Their corruption and toxicity is so complete that some of us have had to cut off family members. I cannot support family members or religious zealots who would be glad to see laws created to eradicate people like me, or force everyone to live in ways they deem proper. I cannot listen to or associate with supposedly godly, caring people who see LGBTQ people as the most disgusting, vile, perverted people in the world, but then claim that this doesn’t include me because I am family and they love me and only want the best for me.

    And if church members are not openly bigoted, they turn a blind eye to the bigotry in their churches and, by remaining silent, tacitly support it. There are very few Christians that call out this horrid behavior, and those that do are shouted down, harassed or tossed from their churches.

    Yet they seem to remain blind to this serious problem. Instead of going out to see the real cause, they close their doors, talk only among themselves, and create this odd, circular reasoning,to explain their loss of people. They are so convinced they are right they cannot comprehend the problem which is staring them in the face.

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      Karuna Gal

      Churches don’t want to face the problem of member attrition straight on. That and/or the reality of a church’s coming demise is too painful to bear and they avoid it. They know deep down that there’s no solution to their dilemma. Younger people want no part of the church. Whatever churches offer nobody wants anymore.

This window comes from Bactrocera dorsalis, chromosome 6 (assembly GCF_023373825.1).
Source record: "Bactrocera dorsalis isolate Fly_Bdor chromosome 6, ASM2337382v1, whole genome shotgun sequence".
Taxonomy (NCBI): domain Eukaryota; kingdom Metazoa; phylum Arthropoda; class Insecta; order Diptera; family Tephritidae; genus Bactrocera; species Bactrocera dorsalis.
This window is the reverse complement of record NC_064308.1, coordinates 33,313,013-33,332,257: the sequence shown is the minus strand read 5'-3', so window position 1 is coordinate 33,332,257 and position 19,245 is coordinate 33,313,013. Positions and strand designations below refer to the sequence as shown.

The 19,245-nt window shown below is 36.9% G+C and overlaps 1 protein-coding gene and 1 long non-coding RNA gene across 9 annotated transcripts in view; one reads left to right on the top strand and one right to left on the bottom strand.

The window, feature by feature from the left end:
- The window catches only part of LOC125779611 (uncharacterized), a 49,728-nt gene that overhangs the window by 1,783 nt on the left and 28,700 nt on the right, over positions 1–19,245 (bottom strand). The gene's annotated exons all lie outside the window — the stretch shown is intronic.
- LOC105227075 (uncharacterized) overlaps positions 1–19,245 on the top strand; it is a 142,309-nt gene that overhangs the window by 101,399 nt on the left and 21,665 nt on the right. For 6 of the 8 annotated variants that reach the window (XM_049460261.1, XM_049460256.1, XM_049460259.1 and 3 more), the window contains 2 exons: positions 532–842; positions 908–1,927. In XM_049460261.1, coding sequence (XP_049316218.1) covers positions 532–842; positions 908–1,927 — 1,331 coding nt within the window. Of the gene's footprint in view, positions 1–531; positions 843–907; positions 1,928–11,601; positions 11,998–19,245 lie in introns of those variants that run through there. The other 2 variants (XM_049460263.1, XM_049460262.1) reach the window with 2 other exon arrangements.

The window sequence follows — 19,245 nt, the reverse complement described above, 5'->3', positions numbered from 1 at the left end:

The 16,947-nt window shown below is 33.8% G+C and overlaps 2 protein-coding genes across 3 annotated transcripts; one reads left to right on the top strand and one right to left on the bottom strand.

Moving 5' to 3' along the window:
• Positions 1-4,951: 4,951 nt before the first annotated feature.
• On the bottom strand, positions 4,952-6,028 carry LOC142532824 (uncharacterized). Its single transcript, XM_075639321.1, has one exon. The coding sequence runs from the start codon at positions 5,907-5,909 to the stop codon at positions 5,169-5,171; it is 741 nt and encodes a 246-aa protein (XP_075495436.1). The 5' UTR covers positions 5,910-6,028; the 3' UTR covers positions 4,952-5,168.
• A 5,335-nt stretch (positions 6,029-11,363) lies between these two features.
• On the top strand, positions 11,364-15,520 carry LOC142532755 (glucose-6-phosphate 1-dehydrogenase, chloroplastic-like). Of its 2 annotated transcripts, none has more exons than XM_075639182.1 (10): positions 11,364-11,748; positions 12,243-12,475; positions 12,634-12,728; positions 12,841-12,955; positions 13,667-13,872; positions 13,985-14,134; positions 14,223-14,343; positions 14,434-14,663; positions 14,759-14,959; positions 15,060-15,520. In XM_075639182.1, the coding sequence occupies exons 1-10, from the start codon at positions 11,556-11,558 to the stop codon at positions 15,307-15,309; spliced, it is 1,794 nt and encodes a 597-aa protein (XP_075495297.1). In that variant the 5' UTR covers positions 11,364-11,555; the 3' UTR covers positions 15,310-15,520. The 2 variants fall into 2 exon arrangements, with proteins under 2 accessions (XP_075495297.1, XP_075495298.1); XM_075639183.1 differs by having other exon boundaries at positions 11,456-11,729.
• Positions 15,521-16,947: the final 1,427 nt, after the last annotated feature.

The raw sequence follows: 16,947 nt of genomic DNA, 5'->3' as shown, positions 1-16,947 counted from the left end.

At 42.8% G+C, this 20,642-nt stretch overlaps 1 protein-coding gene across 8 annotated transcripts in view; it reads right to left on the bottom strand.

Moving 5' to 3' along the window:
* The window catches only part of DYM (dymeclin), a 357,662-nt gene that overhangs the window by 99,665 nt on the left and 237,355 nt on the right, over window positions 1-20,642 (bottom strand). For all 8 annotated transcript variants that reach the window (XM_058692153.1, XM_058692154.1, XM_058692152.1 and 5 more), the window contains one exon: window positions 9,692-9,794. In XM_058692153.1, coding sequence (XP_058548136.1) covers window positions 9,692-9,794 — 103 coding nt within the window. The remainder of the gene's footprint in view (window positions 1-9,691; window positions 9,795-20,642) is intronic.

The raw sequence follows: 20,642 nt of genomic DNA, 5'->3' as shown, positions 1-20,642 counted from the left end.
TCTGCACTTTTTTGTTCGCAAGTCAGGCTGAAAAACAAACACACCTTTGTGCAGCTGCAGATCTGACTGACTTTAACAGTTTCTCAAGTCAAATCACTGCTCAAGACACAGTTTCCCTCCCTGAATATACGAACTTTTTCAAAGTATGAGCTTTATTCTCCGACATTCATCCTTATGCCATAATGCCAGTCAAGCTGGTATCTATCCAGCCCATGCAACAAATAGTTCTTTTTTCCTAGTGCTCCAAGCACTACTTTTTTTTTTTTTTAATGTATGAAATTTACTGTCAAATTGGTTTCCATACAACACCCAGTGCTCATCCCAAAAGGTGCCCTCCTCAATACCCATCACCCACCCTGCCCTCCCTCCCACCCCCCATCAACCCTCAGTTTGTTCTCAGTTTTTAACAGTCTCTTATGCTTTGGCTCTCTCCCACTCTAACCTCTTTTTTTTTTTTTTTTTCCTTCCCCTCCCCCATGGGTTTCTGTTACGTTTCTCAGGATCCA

I was a witness to the honest attempts of a dying Lutheran church to stop the inevitable. The bishop and the Lutheran officials tried their best to help the church and the pastor, but after a valiant try the church ultimately closed. It was a church in the city. The older members who supported it died off, no younger people stayed on and the demographic of the area changed a lot. When I went to the near-by Buddhist temple later I was struck by all the young people there, since I never saw any in my old churches.

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        noting your story about the Lutheran church, we also had one close here in my city. It was bought by Muslims and is now a mosque, with a crescent and star at the top of a rather handsome steeple. What makes this even more silly is that across the street is a “mosque” by the Shriners.

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    Dyer, there are a lot of comments right here on this blog that might explain some of the reasons. Add to that – many of us spent a lot of time examining how the Bible books were written, what were some of the cultural influences on the writers of the NT, do the claims in these works stand up under scrutiny (science, history, archaeology, etc) and we find them lacking. If you really want to know, talk with us. We are right here.

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    MJ Lisbeth

    Bruce, you know that your closing metaphor (Egypt and the Promised Land) will draw flies landing on you with their “you’re not really an atheist” waste on you!

    Anyway, Dyer has a point–to a point. Indeed, people don’t want to do the things that churches demand of them. His reasoning, though, is flawed: Many of us simply stopped believing in what those churches purport to; others still believe but see that none of the churches or other institutions available to them will fulfill their intellectual and spiritual (I use that word in a secular sense) needs.

    Oh, and that the pandemic followed on the heels of the church sex-abuse scandals won’t help to fill the pews and collection plates.

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Bruce Gerencser